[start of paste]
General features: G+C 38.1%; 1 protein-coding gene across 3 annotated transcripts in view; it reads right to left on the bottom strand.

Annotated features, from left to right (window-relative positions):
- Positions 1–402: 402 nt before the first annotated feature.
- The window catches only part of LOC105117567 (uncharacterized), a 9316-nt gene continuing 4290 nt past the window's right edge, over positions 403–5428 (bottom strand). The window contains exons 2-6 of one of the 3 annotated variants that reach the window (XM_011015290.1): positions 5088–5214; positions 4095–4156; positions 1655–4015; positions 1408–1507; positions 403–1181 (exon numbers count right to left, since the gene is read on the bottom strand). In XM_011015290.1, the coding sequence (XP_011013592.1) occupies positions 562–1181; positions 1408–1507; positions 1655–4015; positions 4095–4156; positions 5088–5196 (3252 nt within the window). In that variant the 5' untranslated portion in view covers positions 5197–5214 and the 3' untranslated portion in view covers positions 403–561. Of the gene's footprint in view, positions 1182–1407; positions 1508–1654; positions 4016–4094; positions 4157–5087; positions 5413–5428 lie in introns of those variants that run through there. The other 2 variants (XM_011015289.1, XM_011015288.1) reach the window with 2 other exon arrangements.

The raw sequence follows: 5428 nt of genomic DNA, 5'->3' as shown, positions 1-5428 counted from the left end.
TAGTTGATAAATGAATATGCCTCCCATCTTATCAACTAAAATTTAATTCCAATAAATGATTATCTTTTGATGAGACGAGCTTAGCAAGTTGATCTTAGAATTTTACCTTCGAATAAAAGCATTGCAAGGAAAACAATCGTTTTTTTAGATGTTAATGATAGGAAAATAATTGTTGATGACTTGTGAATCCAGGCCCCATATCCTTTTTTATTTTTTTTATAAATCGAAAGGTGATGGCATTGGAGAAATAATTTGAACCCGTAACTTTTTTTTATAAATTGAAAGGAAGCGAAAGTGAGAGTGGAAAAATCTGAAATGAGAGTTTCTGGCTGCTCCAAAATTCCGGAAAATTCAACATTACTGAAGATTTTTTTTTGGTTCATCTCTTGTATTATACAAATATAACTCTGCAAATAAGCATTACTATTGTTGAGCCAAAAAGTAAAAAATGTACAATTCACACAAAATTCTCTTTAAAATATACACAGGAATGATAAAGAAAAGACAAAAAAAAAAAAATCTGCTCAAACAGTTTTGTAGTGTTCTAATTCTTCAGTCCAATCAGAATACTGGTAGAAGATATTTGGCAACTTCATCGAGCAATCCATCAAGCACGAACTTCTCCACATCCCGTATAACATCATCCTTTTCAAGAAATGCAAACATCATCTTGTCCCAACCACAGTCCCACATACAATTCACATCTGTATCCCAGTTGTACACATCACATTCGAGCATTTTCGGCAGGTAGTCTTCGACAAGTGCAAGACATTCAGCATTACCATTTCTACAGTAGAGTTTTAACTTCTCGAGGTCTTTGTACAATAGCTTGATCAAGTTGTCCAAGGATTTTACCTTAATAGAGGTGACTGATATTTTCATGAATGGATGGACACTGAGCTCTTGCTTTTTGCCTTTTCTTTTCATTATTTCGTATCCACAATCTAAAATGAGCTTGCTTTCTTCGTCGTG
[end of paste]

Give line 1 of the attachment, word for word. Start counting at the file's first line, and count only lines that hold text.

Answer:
General features: G+C 38.1%; 1 protein-coding gene across 3 annotated transcripts in view; it reads right to left on the bottom strand.